03/16/2015 05:19 pm ET | Updated May 16, 2015

My Kind of Pi... With Ice Cream on Top!


It was just 9:26:53 p.m. on March 14, 2015, and I have officially celebrated the second transcendent moment of Pi Day, the first being that same time that morning.

Some are calling it the Pi Second, although there is a controversy around the p.m. celebration, as the numbers don't work if you follow a 24-hour clock.

This year's Pi Day -- 3/14/15 -- is the only time this century that a specific date will correspond with the first digits of the mathematical constant pi -- 3.1415 -- and if you add the hour, minute and second, as I have, you have added perfectly to that perfect string:


Clearly my high school math teacher is looking down and chuckling at the irony of my writing about pi. You see, after basic algebra and geometry I was lost -- or, rather, I lost interest. When would I ever use pi? And I was right.

Just to remind everyone, pi (π) is the ratio of a circle's circumference to its diameter. Pi is a constant number, meaning that for all circles of any size, pi will be the same. The diameter of a circle is the distance from edge to edge, measuring straight through the center. The circumference of a circle is the distance around it.

The number π is a mathematical constant, the ratio of a circle's circumference to its diameter, commonly approximated as 3.14159. It has been represented by the Greek letter 'π' since the mid-18th century, though it is also sometimes spelled out as 'pi' (/paɪ/)....

In ancient China, India, Egypt, and Babylonia and even in the Bible, the concept was known, and its output was utilized in many practical ways, including in building and astronomy -- both important uses still today, in fact. For example, NASA and others who are exploring space need π and rely on it day in and day out.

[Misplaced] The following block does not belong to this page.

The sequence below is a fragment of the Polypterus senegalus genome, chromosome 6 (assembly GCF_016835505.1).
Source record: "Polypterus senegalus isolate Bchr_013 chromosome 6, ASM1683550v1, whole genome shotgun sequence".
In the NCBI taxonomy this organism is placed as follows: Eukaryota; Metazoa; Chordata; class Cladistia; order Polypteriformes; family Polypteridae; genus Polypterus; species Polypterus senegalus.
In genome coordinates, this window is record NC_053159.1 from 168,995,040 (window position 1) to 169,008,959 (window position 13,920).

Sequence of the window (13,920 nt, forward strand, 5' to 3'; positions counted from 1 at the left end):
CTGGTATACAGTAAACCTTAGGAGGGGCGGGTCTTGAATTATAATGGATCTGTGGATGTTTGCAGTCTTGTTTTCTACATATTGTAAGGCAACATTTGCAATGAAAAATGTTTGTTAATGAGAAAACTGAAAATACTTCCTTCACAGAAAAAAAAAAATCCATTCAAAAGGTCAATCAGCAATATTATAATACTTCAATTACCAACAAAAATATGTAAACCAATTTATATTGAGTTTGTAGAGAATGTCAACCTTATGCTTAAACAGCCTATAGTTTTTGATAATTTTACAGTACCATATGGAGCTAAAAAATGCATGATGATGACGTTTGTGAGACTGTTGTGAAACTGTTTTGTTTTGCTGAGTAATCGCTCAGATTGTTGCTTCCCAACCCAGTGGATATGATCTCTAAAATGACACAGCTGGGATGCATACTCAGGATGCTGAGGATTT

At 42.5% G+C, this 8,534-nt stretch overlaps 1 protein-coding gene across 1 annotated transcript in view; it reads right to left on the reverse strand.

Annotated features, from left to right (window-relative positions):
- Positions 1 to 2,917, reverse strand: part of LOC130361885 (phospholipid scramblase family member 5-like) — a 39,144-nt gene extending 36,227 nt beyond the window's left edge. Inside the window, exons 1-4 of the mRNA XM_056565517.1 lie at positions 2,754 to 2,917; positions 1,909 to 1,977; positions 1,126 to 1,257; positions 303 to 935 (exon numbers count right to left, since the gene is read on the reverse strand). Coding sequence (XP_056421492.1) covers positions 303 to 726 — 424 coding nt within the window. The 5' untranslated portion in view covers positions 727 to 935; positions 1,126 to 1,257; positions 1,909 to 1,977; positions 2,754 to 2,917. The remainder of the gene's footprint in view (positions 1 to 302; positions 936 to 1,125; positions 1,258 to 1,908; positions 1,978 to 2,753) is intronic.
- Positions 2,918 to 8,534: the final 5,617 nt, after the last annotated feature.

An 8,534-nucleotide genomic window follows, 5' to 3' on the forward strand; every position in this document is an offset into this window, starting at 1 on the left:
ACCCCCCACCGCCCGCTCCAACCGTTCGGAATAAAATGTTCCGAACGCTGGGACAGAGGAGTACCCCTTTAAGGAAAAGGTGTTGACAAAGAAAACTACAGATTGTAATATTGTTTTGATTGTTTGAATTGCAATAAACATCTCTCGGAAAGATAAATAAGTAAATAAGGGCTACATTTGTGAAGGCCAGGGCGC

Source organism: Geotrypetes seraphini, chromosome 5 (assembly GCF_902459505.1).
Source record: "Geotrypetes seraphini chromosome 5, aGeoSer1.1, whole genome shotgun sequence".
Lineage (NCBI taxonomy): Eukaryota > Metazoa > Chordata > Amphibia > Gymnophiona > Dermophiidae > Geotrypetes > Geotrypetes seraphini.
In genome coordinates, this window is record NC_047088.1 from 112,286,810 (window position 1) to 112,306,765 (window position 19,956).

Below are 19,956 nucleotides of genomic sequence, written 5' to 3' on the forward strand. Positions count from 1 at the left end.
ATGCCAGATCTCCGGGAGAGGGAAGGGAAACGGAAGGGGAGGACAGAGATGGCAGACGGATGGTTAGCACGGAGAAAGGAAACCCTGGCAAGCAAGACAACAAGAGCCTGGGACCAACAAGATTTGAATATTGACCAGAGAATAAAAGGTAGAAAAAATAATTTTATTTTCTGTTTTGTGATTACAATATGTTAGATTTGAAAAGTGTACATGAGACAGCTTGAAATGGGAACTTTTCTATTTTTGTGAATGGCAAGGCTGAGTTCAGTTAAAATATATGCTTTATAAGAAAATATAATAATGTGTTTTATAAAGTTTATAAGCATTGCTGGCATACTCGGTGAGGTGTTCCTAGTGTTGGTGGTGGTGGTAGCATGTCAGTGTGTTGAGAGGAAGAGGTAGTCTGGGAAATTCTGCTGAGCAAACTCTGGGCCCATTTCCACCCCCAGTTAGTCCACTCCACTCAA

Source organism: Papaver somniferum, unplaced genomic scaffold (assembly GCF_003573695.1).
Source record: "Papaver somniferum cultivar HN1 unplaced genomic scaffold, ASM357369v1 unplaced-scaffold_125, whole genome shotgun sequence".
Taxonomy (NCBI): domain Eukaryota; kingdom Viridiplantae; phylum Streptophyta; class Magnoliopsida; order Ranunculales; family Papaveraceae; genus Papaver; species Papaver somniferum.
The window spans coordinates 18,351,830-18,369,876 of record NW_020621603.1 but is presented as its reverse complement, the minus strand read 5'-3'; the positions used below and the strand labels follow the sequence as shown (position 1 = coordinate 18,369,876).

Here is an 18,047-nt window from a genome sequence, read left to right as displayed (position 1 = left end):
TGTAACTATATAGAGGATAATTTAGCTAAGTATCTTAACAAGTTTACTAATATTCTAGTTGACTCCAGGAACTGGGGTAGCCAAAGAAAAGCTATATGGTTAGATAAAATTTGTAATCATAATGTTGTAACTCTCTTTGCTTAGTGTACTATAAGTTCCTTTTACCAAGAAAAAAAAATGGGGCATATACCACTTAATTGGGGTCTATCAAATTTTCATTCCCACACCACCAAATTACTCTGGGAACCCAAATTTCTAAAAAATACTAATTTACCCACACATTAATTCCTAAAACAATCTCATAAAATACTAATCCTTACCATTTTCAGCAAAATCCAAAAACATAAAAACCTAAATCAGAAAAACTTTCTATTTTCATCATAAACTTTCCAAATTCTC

Pi is irrational, meaning it cannot be expressed as the ratio of two whole numbers. There is no way to write it down exactly: Its decimals continue endlessly without ever settling into a repeating pattern. No less an authority than Pythagoras repudiated the existence of such numbers, declaring them incompatible with an intelligently designed universe.

Once upon a time, π was only calculated out to a few decimals, but as humankind progressed, the string got longer, though it seems that 39 places or so is good enough to calculate many of the mysteries of the universe.

However, having said that, the record for pushing the limit, which doesn't really exist, is currently in the trillions. Take that, math teacher!

π is magic. π is almost spiritual in its perfection -- or should I say "randomness of imperfection"? Who knows? π is perfect, or near so.

It's a place we don't understand and maybe never will, and it's useful to boot.

So why am I writing about pi?

Because I was inspired to stop for a moment tonight, to put down all my devices, to turn off all screens and instead stare out the window and contemplate infinity.

I seriously believe that Pi Day is a humbling and critical day, an inflection point for all of us. Here is the truth: Long after digital and mobile are left in the dust, long after Yik Yak and Meerkat are not even memories, π will have taken us to the outer reaches of the universe.

I don't know about you, but I find it humbling, and one of those things that reminds me of what is real and what is not.

Which leads me to conclude with a quotation from the Life of Pi by Yann Martel, who uses the symbolism to denote those things that we humans just can't comprehend:

"It is true that those we meet can change us, sometimes so profoundly that we are not the same afterwards, even unto our names."

I have met π -- again -- after many years of absence, and while I won't be changing my name, I have been profoundly moved in ways I never would have imagined.

See some pi art here. Listen to some pi music here. Open yourself to awe!

It seems to me that we can all use a little π magic in our lives. What do you think?